I’ll admit, at the time of this writing I’ve yet to read The Cursed Child nor have I seen Fantastic Beasts; however, their releases rub me the wrong way. Neither of the new installments further the plot of the original story; Fantastic Beasts takes place long before Harry or even Voldemort attended Hogwarts, and The Cursed Child is a new story focusing on Harry’s children, not the titular “boy who lived.” I will also admit that both new installments have been earning praise from critics and fans alike. However, this had got me thinking: when is it time to end a franchise?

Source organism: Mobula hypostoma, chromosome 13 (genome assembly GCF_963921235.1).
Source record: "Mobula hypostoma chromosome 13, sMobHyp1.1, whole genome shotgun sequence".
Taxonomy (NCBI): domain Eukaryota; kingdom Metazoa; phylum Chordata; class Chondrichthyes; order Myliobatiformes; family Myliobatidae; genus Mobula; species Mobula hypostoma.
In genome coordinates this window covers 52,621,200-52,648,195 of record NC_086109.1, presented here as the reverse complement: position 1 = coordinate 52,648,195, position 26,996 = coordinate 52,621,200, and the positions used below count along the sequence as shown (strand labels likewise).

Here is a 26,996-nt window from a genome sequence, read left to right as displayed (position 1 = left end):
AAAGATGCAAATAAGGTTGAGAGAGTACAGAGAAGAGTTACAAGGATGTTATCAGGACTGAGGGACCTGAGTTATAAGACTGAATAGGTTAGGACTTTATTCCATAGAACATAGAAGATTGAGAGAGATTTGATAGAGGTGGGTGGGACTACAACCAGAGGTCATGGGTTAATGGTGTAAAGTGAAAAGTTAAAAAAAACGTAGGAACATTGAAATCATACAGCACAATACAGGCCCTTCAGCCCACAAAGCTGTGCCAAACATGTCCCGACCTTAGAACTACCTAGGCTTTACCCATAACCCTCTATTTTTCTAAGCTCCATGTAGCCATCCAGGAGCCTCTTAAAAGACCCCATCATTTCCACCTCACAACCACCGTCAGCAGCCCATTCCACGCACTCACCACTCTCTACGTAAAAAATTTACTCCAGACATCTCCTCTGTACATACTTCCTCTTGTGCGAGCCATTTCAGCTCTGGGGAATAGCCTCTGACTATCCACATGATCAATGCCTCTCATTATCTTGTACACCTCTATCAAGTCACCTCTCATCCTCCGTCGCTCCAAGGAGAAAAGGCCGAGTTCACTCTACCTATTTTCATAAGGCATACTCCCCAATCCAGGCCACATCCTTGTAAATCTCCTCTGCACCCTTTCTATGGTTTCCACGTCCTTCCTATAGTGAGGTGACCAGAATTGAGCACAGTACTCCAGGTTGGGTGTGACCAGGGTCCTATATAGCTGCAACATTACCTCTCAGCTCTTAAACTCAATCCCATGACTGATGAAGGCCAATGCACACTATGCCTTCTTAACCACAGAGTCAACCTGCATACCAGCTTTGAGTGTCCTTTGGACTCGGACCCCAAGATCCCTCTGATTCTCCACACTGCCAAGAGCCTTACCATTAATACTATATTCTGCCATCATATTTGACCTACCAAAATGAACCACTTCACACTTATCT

For starters, there’s continuity. What pulls us into these worlds are the stories that they hold, from tales of Jedi Knights to modern-day witches and wizards living in secret. When kept to a relatively simple number of installments, like a trilogy (Harry Potter is the exception, containing 7 books and 8 movies), it’s easy to keep track of characters and events in the story. Look at the original Star Wars trilogy. In three movies, viewers can easily keep track of the story as the Rebels battle the Empire while keeping track of how the three core characters, Luke, Han, and Leia, grow over time. The story and characters were clear, concise, and therefore easier for the average moviegoer to get invested in the story. In contrast, look at the Kingdom Hearts videogame franchise, a very successful and beloved game series by Disney. When there was only the first two games, the story was relatively simple and followed three core characters in a fairly simple story about fighting off the forces of darkness trying to destroy the many different Disney-themed worlds. However, the series has had so many installments full of various sequels, prequels, and spinoffs, with so many new characters and stories, that it has become one of the most complicated and hard to explain plots of all time. I’ve played every game and even I can’t explain the series without at least an hour of your time. My point is, once a franchise starts having a large number of installments, a simple story can become impossible to tell, and this can and does scare potential newcomers to a franchise away as they are intimidated by the large number of installments necessary to understand that plot.